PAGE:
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The humiliation of the godly but despised remnant in the midst of an ungodly nation. Christ's identification with the remnant and hence their blessing.
(vv. 1-3) The blessedness of the man who considers (or “understands”) the position of the godly remnant in Israel - here referred to as “the poor.” Christ, as we know from the Gospels, fully entered into this position, and tasted their sorrows (See Mat_5:3 ; Luk_6:20 ). Therefore there are expressions in the psalm which are used by Christ, though the psalm as a whole cannot be applied exclusively to Him. Nevertheless, seeing that Christ so perfectly entered into the position and sorrows of the poor of the flock, the blessedness consists, not only in considering the poor remnant, but very especially in recognizing Christ as the poor Man, who identified Himself with the godly.
It must indeed be blessed to pay attention to those who, like the poor of the flock, and like Christ who became poor, are the special care of the Lord. Such will be delivered in the time of trouble, preserved, kept alive, and blessed in the land, when delivered from all their enemies. They will be strengthened in weakness, and healed of their sicknesses.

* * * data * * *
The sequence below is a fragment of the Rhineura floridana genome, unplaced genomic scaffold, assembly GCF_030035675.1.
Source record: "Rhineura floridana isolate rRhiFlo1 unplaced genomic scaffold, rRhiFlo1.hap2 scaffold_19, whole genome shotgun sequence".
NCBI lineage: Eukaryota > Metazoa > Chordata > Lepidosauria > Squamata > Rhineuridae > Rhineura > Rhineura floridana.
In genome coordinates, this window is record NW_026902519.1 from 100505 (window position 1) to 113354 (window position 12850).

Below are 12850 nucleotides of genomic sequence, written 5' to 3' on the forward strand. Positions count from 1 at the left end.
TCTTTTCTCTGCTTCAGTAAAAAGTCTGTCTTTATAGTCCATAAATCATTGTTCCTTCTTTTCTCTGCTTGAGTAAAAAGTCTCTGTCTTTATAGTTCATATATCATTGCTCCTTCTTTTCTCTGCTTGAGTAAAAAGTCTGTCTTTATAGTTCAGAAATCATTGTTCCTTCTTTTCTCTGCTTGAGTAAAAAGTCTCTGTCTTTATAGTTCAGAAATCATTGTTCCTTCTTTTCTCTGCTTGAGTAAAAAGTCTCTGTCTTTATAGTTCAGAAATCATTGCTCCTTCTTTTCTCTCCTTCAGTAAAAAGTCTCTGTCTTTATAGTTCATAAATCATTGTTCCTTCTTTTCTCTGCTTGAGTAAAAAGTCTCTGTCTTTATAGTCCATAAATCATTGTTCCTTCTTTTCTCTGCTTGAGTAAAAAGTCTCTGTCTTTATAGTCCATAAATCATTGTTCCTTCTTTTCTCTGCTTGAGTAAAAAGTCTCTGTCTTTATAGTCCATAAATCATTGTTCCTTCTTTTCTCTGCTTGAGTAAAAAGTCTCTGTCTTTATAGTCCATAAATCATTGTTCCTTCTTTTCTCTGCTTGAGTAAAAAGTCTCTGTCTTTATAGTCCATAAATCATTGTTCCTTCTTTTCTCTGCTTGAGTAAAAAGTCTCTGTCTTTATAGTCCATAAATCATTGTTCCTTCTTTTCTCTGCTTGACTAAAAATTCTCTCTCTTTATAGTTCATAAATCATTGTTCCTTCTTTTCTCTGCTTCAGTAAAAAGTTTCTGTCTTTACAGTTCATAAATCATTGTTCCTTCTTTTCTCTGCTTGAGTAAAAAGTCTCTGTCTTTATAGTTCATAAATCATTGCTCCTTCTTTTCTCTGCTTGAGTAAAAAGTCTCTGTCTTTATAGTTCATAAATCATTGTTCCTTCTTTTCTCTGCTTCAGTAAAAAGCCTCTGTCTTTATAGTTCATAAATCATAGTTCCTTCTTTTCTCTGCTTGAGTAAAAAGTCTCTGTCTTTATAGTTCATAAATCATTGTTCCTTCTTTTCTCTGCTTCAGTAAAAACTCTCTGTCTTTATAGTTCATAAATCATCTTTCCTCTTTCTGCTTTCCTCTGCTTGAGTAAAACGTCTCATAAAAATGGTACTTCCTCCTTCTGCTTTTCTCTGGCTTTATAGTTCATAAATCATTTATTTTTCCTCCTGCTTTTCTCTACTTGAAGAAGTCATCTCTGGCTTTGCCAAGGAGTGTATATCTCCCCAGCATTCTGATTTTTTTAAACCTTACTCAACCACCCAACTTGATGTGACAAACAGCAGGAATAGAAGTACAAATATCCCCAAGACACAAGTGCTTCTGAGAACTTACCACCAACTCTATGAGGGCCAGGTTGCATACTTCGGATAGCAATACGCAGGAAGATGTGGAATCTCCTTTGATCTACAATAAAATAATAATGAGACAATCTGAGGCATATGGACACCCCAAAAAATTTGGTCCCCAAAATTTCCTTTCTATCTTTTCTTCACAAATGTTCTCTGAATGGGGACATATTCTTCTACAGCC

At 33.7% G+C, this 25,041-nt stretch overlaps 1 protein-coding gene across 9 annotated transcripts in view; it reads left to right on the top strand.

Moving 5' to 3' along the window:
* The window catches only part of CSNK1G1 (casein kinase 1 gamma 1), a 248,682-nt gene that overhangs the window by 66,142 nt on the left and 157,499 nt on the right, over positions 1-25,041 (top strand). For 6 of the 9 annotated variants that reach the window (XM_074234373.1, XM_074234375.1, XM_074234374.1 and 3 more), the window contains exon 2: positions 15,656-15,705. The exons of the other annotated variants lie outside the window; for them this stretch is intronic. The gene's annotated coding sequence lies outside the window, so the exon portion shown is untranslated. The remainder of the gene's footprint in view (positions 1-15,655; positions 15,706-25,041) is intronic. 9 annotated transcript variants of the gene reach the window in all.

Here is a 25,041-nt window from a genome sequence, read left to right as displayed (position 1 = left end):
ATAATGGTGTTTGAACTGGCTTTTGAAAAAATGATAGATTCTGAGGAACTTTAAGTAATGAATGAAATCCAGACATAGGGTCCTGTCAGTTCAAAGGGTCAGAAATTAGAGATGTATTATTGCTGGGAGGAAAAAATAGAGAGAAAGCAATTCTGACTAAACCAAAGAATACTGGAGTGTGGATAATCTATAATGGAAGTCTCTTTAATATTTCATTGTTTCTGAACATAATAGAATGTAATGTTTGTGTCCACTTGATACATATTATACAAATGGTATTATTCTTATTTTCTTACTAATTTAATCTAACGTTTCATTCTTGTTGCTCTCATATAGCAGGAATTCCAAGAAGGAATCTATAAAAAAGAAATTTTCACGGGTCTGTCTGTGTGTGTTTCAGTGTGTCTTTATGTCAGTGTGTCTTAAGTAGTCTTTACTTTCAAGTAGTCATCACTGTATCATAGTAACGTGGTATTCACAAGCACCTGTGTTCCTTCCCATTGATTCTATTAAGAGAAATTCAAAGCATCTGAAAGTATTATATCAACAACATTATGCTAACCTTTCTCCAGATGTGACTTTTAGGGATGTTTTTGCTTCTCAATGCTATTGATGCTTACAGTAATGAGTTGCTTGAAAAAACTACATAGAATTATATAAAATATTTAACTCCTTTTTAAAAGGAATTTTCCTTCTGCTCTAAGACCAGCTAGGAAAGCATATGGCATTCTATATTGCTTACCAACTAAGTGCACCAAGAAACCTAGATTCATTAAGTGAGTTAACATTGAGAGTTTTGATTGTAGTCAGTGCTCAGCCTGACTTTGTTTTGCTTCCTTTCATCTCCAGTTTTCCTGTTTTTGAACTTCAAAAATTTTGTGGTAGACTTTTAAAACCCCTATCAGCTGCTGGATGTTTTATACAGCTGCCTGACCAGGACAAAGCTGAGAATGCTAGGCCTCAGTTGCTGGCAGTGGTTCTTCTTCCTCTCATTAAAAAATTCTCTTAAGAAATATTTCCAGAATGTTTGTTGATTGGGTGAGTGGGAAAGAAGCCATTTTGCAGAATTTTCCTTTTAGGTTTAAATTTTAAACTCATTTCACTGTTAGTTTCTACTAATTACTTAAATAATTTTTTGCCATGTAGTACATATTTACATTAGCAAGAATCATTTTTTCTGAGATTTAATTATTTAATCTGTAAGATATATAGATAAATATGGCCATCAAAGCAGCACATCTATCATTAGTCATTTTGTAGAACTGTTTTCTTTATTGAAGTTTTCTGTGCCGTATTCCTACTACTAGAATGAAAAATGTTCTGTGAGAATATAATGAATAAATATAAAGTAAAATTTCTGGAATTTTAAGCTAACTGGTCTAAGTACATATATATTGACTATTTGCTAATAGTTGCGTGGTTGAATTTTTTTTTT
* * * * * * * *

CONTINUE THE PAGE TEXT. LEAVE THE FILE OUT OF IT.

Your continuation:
(vv. 4-10) The verses that follow describe in detail the humiliations to which the godly in Israel have to submit from an ungodly nation. First, however, the soul casts itself upon the mercy of the Lord owning his sins that have called down the chastisement of the Lord.
His enemies, taking occasion by this chastisement, express their hatred of the godly, desiring his death. Nevertheless, they act with utter hypocrisy, visiting the godly to seek evil against them, fancied or real, and then spreading it abroad. They plot secretly against the godly man, devise mischief, malign him, and maliciously anticipate for him a speedy end. He is betrayed by one who affects the closest friendship - a trial which the Lord had to face ( Joh_13:18 ).
(vv. 10-12) In the presence of these humiliations the Lord is the resource of the godly man, to whom he looks for mercy and deliverance. He realizes the favour of the Lord, seeing the enemy is not allowed to triumph over him. He is upheld in his path of integrity and set before the face of the Lord for ever.
(v. 13) Seeing that Christ has so blessedly entered into the sufferings of the godly, the glorious outcome of all God's dealings with His people will be that the Lord God of Israel will be blessed from everlasting to everlasting.
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Smith, Hamilton. "Commentary on Psalms 41". "Hamilton Smith's Writings". https://www.studylight.org/
the Week of Proper 12 / Ordinary 17